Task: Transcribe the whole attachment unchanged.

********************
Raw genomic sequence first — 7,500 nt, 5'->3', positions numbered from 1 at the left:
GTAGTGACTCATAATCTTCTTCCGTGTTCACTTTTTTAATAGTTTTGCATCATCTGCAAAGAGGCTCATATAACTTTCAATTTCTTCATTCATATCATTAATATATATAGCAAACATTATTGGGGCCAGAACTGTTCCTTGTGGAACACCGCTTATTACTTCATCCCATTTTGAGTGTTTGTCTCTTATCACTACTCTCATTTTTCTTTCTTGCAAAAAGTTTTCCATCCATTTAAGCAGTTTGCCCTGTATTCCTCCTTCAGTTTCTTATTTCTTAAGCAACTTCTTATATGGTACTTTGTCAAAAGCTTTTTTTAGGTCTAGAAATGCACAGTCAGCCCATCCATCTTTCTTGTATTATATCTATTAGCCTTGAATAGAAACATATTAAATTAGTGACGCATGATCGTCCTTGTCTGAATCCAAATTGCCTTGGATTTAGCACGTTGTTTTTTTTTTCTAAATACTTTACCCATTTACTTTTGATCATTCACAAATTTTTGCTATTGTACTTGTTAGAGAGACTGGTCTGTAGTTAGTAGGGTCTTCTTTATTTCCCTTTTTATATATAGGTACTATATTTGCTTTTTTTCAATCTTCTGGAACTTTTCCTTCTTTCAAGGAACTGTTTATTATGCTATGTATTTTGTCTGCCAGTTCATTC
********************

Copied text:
Raw genomic sequence first — 7,500 nt, 5'->3', positions numbered from 1 at the left:
GTAGTGACTCATAATCTTCTTCCGTGTTCACTTTTTTAATAGTTTTGCATCATCTGCAAAGAGGCTCATATAACTTTCAATTTCTTCATTCATATCATTAATATATATAGCAAACATTATTGGGGCCAGAACTGTTCCTTGTGGAACACCGCTTATTACTTCATCCCATTTTGAGTGTTTGTCTCTTATCACTACTCTCATTTTTCTTTCTTGCAAAAAGTTTTCCATCCATTTAAGCAGTTTGCCCTGTATTCCTCCTTCAGTTTCTTATTTCTTAAGCAACTTCTTATATGGTACTTTGTCAAAAGCTTTTTTTAGGTCTAGAAATGCACAGTCAGCCCATCCATCTTTCTTGTATTATATCTATTAGCCTTGAATAGAAACATATTAAATTAGTGACGCATGATCGTCCTTGTCTGAATCCAAATTGCCTTGGATTTAGCACGTTGTTTTTTTTTTCTAAATACTTTACCCATTTACTTTTGATCATTCACAAATTTTTGCTATTGTACTTGTTAGAGAGACTGGTCTGTAGTTAGTAGGGTCTTCTTTATTTCCCTTTTTATATATAGGTACTATATTTGCTTTTTTTCAATCTTCTGGAACTTTTCCTTCTTTCAAGGAACTGTTTATTATGCTATGTATTTTGTCTGCCAGTTCATTC